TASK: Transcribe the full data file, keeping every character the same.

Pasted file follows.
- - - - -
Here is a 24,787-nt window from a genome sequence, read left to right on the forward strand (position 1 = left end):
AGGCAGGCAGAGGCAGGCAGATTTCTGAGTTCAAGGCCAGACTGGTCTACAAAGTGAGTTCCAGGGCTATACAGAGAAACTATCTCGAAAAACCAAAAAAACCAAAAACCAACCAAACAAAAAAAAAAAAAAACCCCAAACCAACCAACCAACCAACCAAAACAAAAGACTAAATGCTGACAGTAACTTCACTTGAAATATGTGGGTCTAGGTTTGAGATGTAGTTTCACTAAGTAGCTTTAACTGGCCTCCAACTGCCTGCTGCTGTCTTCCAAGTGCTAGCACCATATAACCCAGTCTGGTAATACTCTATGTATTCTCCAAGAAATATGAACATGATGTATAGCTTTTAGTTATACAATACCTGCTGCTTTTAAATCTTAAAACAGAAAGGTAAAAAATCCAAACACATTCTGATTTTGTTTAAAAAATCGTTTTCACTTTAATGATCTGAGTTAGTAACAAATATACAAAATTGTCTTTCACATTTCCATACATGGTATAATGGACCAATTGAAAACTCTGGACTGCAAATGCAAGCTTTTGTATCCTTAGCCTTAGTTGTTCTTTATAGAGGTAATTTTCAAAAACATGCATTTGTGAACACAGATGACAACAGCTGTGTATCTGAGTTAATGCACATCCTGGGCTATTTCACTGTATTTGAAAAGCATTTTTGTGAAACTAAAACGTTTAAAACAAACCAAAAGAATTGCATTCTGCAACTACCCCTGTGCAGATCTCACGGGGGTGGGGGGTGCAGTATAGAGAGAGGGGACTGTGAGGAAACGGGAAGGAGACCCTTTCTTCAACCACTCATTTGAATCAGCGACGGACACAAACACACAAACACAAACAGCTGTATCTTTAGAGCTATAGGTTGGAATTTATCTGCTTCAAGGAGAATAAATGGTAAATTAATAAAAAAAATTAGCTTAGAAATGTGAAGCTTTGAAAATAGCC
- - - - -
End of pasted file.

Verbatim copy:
Here is a 24,787-nt window from a genome sequence, read left to right on the forward strand (position 1 = left end):
AGGCAGGCAGAGGCAGGCAGATTTCTGAGTTCAAGGCCAGACTGGTCTACAAAGTGAGTTCCAGGGCTATACAGAGAAACTATCTCGAAAAACCAAAAAAACCAAAAACCAACCAAACAAAAAAAAAAAAAAACCCCAAACCAACCAACCAACCAACCAAAACAAAAGACTAAATGCTGACAGTAACTTCACTTGAAATATGTGGGTCTAGGTTTGAGATGTAGTTTCACTAAGTAGCTTTAACTGGCCTCCAACTGCCTGCTGCTGTCTTCCAAGTGCTAGCACCATATAACCCAGTCTGGTAATACTCTATGTATTCTCCAAGAAATATGAACATGATGTATAGCTTTTAGTTATACAATACCTGCTGCTTTTAAATCTTAAAACAGAAAGGTAAAAAATCCAAACACATTCTGATTTTGTTTAAAAAATCGTTTTCACTTTAATGATCTGAGTTAGTAACAAATATACAAAATTGTCTTTCACATTTCCATACATGGTATAATGGACCAATTGAAAACTCTGGACTGCAAATGCAAGCTTTTGTATCCTTAGCCTTAGTTGTTCTTTATAGAGGTAATTTTCAAAAACATGCATTTGTGAACACAGATGACAACAGCTGTGTATCTGAGTTAATGCACATCCTGGGCTATTTCACTGTATTTGAAAAGCATTTTTGTGAAACTAAAACGTTTAAAACAAACCAAAAGAATTGCATTCTGCAACTACCCCTGTGCAGATCTCACGGGGGTGGGGGGTGCAGTATAGAGAGAGGGGACTGTGAGGAAACGGGAAGGAGACCCTTTCTTCAACCACTCATTTGAATCAGCGACGGACACAAACACACAAACACAAACAGCTGTATCTTTAGAGCTATAGGTTGGAATTTATCTGCTTCAAGGAGAATAAATGGTAAATTAATAAAAAAAATTAGCTTAGAAATGTGAAGCTTTGAAAATAGCC